Academy Theatre

82 Broadway,
Newburgh, NY 12550

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Additional Info

Previously operated by: Famous Players, Liggett-Florin Booking Service

Architects: Albert W. Fuller, William Arthur Wheeler

Firms: Fuller & Wheeler

Styles: Romanesque Revival

Previous Names: Academy of Music

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Academy Theatre

This was originally a concert hall and playhouse known as the Academy of Music, which opened in September 1888. After conversion to a cinema, the name was shortened to Academy Theatre. In January 1926 it suffered damage from a fire and was closed while repaires were being carried out. At that time it was operated by Famous Players.

Situated on the opposite side of Broadway from the Ritz Theatre, Cameo Theatre, and Broadway Theatre, the Academy Theatre catered to Newburgh’s large black community and was listed in Film Daily Year Books as a “Negro Theater”. It played the same movies as the other Newburgh theatres, but considerably later. By 1950 it was operated by Liggett-Florin Booking Service.

The Academy Theatre was destroyed in a fire on February 15, 1956, and its remains were demolished.

Contributed by Warren G. Harris

Recent comments (view all 12 comments)

BobWilson on May 9, 2006 at 4:29 am

Ray – Actually, before the late 1950’s, there were two small concentrations of “Blacks” living in Newburgh. On the North Side, along both sides of Smith Street from First to South Streets, and on the South side, an even smaller concentration living on Ann and maybe Washington Streets, just West of Liberty Street, near a church with a Black congregation.
In Newburgh, I lived in the Colonial Terraces in the Northwest Quadrant, and was at West Street School from 1939 until 1946. During all the time I was there, there was not ONE Black student there. Not until I got to NJHS were there any Black kids enrolled.
One of the leading families in Newburgh as far back as the turn of the 20th Century (before even MY time) were the Alsdorfs, who operated a dance academy down on Liberty Street for many years.

RayK on May 10, 2006 at 11:25 am

Bob…Well, we basically agree that the black population was very small in Newburgh during the 40s and early 50s. I agree with you that during my elementary school days, there were no black students until I entered SJH in 1955 and NFA from ‘56 to '59. I never heard, however, the Academy being referred to as a “Negro Theater.” My brother and I and the local neighborhood gang of kids almost always attended the Saturday afternoon matinees at the Academy in the late 40s and early 50s and never recall seeing any black kids in attendance. The Alsdorfs were probably gone during this time as the name is not familiar.

BobWilson on May 10, 2006 at 11:52 am

Ray…up until late 1949, when my Dad was transferred to Delaware by the Fabby, I also was a fairly regular attendee at those interminable but enjoyable Saturday Matinees at the Academy, but I DO remember seeing a FEW black kids in attendance. But it was then in no way, shape or form, a “Negro Theater” then, either. It was just a theater. I failed to mention earlier that the Alsdorf’s were a ‘black’ family that had been in Orange County since the early 1700’s, and that the last surviving member of the family that I remember seeing was a very old man, and was a still a respected member of the Newburgh business community.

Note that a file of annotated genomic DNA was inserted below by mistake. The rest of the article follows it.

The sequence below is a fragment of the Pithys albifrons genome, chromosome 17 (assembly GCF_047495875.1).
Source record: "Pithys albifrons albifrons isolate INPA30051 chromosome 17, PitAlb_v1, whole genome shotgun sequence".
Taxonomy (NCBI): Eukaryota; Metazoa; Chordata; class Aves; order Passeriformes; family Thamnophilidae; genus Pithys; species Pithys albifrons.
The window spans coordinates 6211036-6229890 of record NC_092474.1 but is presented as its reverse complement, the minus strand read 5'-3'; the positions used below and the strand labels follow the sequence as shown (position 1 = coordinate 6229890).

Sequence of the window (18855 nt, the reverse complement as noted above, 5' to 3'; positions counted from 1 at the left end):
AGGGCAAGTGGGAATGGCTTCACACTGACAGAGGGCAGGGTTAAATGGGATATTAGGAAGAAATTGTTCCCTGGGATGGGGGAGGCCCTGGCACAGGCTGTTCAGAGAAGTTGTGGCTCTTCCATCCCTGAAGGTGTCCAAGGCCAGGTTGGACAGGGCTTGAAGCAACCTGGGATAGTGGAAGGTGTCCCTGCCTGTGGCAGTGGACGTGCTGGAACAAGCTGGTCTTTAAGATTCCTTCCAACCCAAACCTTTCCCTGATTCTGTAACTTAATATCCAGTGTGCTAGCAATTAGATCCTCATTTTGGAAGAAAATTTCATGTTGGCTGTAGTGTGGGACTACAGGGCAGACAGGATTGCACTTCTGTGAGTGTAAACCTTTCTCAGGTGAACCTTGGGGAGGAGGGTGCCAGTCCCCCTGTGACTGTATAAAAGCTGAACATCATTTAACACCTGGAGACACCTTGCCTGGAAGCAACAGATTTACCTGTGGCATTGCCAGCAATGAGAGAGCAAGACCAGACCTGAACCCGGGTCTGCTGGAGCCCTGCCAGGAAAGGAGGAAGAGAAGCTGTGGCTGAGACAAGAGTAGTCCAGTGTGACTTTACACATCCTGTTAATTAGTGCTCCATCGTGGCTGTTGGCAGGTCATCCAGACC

RayK on May 11, 2006 at 7:04 am

Bob…We do agree on the issue of the Academy being just a theater regardless if there were in attendance black kids or not. I do remember that era in Newburgh’s history as being a predominantly a non black one as far as the population is concerned. As I stated earlier, when one did see a black person, it was very uncommon thing. Not until the mid 50s when the first migrant workers arrived from the south to pick fruit in the area north of Newburgh did the black population begin to increase. Incidently, being a Wilson, do you still have relatives in the Newburgh area? I married a Wilson—just wondering if there is a connection? My email is

rsalters (Ron Salters)
rsalters (Ron Salters) on July 5, 2007 at 10:47 am

The Academy of Music in Newburgh is listed in the 1897-98 edition of the Julius Cahn Official Theatrical Guide. Fred Taylor was the Mgr. and the seating was 1,248. Ticket prices ranged from 25 cents to $1. The house had both gas and electric illumination. The proscenium opening was 40 feet square, and the stage was 30 feet deep. The theatre was on the ground floor and there were 6 in the house orchestra. There were 3 daily newspapers and one weekly and there were 5 hotels in town. The 1897 population of Newburgh was 28,000.

BobWilson on July 28, 2011 at 7:58 am

I just noticed that the Academy is listed here as being “closed”. More properly, it should be listed as “demolished”, since I know for a fact that as far back as 2001 and probably well before that, its site has been was a parking lot on the NW corner of Grand Street at Broadway.

Joe Vogel
Joe Vogel on April 29, 2014 at 12:08 pm

Construction of the Academy of Music began in 1887. A history of Newburgh’s Masonic Lodge published in 1896 says that in late 1887, while the Academy was under construction, the Masons leased the rooms on the third and fourth floors of the building, and the rooms were complete and ready for a dedication ceremony which was held on September 11, 1888. The theater must have been opened around the same time.